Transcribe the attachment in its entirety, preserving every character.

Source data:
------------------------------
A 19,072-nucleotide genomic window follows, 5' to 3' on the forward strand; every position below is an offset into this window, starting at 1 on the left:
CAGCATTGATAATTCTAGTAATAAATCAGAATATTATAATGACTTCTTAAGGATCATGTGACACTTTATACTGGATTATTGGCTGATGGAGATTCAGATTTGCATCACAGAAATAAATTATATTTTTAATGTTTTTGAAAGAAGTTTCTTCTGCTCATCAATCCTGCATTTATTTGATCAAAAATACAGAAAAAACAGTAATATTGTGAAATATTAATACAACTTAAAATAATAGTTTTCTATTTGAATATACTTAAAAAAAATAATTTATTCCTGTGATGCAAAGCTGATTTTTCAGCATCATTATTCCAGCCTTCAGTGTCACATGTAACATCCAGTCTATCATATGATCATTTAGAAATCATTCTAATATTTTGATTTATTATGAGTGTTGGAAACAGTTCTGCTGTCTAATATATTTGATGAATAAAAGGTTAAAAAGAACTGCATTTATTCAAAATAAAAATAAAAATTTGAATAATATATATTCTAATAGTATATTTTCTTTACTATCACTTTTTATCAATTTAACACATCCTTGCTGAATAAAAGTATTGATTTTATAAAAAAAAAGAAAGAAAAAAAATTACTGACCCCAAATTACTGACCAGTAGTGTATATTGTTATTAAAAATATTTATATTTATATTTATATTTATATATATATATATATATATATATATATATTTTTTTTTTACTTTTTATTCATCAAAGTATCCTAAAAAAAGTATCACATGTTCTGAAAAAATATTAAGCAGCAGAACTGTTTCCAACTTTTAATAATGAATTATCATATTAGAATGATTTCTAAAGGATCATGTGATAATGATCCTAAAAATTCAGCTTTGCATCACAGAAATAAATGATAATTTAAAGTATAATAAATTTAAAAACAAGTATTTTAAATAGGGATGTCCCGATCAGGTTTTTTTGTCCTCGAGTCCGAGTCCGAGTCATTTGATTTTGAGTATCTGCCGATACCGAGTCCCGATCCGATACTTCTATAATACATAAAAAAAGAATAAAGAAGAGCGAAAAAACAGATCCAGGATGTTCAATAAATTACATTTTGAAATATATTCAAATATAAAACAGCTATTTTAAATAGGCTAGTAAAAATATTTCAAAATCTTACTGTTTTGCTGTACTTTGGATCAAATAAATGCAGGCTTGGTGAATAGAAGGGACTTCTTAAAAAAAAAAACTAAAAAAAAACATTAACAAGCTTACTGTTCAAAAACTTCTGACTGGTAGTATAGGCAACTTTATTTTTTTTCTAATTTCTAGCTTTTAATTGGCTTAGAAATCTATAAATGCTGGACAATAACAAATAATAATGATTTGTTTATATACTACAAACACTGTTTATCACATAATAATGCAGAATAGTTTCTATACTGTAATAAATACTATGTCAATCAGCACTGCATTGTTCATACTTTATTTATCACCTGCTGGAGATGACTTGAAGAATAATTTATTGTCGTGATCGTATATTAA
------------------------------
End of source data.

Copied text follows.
A 19,072-nucleotide genomic window follows, 5' to 3' on the forward strand; every position below is an offset into this window, starting at 1 on the left:
CAGCATTGATAATTCTAGTAATAAATCAGAATATTATAATGACTTCTTAAGGATCATGTGACACTTTATACTGGATTATTGGCTGATGGAGATTCAGATTTGCATCACAGAAATAAATTATATTTTTAATGTTTTTGAAAGAAGTTTCTTCTGCTCATCAATCCTGCATTTATTTGATCAAAAATACAGAAAAAACAGTAATATTGTGAAATATTAATACAACTTAAAATAATAGTTTTCTATTTGAATATACTTAAAAAAAATAATTTATTCCTGTGATGCAAAGCTGATTTTTCAGCATCATTATTCCAGCCTTCAGTGTCACATGTAACATCCAGTCTATCATATGATCATTTAGAAATCATTCTAATATTTTGATTTATTATGAGTGTTGGAAACAGTTCTGCTGTCTAATATATTTGATGAATAAAAGGTTAAAAAGAACTGCATTTATTCAAAATAAAAATAAAAATTTGAATAATATATATTCTAATAGTATATTTTCTTTACTATCACTTTTTATCAATTTAACACATCCTTGCTGAATAAAAGTATTGATTTTATAAAAAAAAAGAAAGAAAAAAAATTACTGACCCCAAATTACTGACCAGTAGTGTATATTGTTATTAAAAATATTTATATTTATATTTATATTTATATATATATATATATATATATATATATATTTTTTTTTTACTTTTTATTCATCAAAGTATCCTAAAAAAAGTATCACATGTTCTGAAAAAATATTAAGCAGCAGAACTGTTTCCAACTTTTAATAATGAATTATCATATTAGAATGATTTCTAAAGGATCATGTGATAATGATCCTAAAAATTCAGCTTTGCATCACAGAAATAAATGATAATTTAAAGTATAATAAATTTAAAAACAAGTATTTTAAATAGGGATGTCCCGATCAGGTTTTTTTGTCCTCGAGTCCGAGTCCGAGTCATTTGATTTTGAGTATCTGCCGATACCGAGTCCCGATCCGATACTTCTATAATACATAAAAAAAGAATAAAGAAGAGCGAAAAAACAGATCCAGGATGTTCAATAAATTACATTTTGAAATATATTCAAATATAAAACAGCTATTTTAAATAGGCTAGTAAAAATATTTCAAAATCTTACTGTTTTGCTGTACTTTGGATCAAATAAATGCAGGCTTGGTGAATAGAAGGGACTTCTTAAAAAAAAAAACTAAAAAAAAACATTAACAAGCTTACTGTTCAAAAACTTCTGACTGGTAGTATAGGCAACTTTATTTTTTTTCTAATTTCTAGCTTTTAATTGGCTTAGAAATCTATAAATGCTGGACAATAACAAATAATAATGATTTGTTTATATACTACAAACACTGTTTATCACATAATAATGCAGAATAGTTTCTATACTGTAATAAATACTATGTCAATCAGCACTGCATTGTTCATACTTTATTTATCACCTGCTGGAGATGACTTGAAGAATAATTTATTGTCGTGATCGTATATTAA